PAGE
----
This week in history
For the week of Nov. 11, 2018
Independence: Poland. The kingdom of Poland had been partitioned among Austria, Prussia, and Russia since 1772. After World War I ended in 1918, Poland was declared independent, with Josef Pilsudski as its first head of state.
Remembrance Day. : Canada. This day is set aside to honor the more than 1,500,000 Canadians who served and 100,00 who died in World Wars I and II and in the Korean War. Canadians observe this day as a public holiday and commemorate it by wearing poppies, the flower of remembrance, and by pausing for two minutes of silence. November 11 is the day in 1945 that fighting stopped on the western front in Europe.
Veterans Day: United States, Belgium, and France. This day of observance, originally called Armistice Day, was instituted to commemorate the signing of the armistice that ended World War I in 1918. It was meant to honor the millions who had died in the war and to serve as a day of reflection and rededication to world peace. In the United States its name has been changed, and it now honors all who have served in all the nation's wars. Veteran's Day is also celebrated on this day in Belgium and France.
Sor Juana Ines de la Cruz (1651-1695): Mexican. Poet. Recognized as the greatest poet of the Spanish colonies in America, Ines de la Cruz was an intellectual prodigy who learned to read at the age of three and became famous as a young women for her beauty and brilliance. After her retirement to a convent, she studied theology, literature, history, science, and music, and corresponded with leading poets and scholars in both America and Europe. Her poetry won *Acclaim on both on both continents. When her religious superiors questioned the appropriateness of her secular pursuits, she wrote a passionate defense of women's right to learning.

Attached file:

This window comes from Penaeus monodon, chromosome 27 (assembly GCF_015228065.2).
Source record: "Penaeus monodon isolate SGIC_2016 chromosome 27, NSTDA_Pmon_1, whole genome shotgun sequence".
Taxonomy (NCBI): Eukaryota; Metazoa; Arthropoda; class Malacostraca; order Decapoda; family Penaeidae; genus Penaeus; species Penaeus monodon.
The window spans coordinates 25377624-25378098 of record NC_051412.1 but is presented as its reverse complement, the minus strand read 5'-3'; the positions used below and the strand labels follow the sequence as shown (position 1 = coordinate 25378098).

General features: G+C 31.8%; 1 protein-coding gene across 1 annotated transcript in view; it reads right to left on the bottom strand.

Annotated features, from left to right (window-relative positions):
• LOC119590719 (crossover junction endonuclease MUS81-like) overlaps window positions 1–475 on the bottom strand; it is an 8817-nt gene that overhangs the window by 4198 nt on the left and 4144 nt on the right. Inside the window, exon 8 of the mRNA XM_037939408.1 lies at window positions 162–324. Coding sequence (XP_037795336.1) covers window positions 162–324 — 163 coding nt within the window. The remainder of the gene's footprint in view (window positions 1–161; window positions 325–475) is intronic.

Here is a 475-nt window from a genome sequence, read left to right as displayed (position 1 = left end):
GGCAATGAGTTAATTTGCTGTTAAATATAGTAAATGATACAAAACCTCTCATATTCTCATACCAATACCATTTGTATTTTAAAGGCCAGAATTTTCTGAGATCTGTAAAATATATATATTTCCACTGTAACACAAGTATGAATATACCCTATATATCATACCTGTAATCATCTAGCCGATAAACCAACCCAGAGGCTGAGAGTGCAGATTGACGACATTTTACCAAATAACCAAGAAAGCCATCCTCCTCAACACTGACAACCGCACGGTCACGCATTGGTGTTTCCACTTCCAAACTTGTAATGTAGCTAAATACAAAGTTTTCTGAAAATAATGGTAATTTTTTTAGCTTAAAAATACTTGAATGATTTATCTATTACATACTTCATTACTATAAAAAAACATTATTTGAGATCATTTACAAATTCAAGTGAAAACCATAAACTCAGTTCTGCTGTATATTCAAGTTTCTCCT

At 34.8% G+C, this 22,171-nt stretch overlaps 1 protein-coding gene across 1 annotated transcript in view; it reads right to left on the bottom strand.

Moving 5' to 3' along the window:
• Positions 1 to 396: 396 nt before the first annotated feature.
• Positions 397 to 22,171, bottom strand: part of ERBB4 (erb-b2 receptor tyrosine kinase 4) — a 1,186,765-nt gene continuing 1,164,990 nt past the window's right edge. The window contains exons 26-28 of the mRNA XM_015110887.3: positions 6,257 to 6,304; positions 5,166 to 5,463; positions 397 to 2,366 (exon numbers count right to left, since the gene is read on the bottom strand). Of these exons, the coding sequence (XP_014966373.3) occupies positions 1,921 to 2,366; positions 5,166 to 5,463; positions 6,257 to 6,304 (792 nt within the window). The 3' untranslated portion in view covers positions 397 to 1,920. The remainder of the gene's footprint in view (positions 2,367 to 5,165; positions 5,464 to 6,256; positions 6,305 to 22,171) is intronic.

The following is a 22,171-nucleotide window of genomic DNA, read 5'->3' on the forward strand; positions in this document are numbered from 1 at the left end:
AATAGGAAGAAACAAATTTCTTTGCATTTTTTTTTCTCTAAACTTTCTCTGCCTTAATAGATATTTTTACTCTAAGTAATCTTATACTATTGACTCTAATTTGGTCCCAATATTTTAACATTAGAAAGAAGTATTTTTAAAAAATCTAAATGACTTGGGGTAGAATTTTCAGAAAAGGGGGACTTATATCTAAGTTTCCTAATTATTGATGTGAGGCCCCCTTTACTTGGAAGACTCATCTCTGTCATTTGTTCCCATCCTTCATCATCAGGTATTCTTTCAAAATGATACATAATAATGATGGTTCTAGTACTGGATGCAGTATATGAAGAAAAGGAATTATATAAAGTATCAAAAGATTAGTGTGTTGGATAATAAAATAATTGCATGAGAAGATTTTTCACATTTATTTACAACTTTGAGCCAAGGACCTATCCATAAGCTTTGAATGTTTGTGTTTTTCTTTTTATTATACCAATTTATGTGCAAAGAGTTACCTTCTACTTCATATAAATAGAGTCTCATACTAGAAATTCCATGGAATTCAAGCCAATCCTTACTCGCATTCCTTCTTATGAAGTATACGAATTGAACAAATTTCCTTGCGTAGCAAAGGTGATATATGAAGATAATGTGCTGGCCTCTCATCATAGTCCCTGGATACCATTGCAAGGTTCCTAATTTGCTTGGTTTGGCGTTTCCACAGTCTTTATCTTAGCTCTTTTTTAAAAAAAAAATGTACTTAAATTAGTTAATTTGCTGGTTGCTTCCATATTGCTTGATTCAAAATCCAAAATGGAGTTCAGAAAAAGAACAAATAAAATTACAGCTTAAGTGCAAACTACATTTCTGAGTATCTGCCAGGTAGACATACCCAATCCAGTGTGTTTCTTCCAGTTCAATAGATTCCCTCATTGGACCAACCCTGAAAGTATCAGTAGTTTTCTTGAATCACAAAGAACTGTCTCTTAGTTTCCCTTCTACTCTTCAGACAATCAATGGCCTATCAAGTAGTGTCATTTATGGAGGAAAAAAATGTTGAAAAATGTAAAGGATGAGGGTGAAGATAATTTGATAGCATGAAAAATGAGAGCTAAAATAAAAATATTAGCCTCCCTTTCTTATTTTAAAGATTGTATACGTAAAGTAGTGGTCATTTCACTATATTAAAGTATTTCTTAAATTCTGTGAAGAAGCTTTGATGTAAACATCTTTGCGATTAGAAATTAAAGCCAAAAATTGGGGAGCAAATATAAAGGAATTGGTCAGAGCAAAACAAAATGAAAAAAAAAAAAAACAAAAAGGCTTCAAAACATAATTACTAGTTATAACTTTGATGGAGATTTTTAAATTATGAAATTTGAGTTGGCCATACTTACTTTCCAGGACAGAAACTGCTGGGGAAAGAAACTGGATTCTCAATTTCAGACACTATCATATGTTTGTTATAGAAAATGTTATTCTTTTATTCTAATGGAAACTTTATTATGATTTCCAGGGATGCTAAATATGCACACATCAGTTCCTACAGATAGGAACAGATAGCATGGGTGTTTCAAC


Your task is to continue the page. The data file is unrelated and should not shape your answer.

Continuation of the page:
Sun Yat-sen's Birthday (1866-1925): Republic of China (Taiwan). Revolutionary leader. Sun Yat-sen is honored on his birthday in Taiwan and on March 12, the anniversary of his death, in the People's Republic of China. Sun Yat-sen was the leader of the revolution of 1911, which brought an end to the Ch`ing Dynasty, and founded the Republic of China.
Birthday of Baha`u` llah (1817-1892): Baha`i. This date marks the birthday of the prophet-founder of the Baha' i faith. Baha`u`llah was a member of one of the great aristocratic families of Persia who renounced his wealth and position to embrace the teachings of the Bab. He was subjected to imprisonment, torture, and exile. During his exile in Baghdad in 1863, he declared that he was the messenger of God predicted by the Bab. He preached the coming unification of all humanity and the emergence of a world civilization.
Ramadan (The Month of Fasting): Islam. This begins the first day of the Islamic month of Ramadan, the holiest month of the Muslim year. The festival of Laylat al-Qadr occurs during Ramadan and commemorates the revelation of the Qur'an (the holy book of scriptures) to the Prophet Muhammad. During this month, no water or food may be taken from sunrise to sunset by Muslims who have reached puberty. Observant Muslims pray, read the Qur'an, and worship at home or at a mosque. At sunset, the daily fast is often broken by taking a sip of water and a bite into a sweet fruit, usually a date.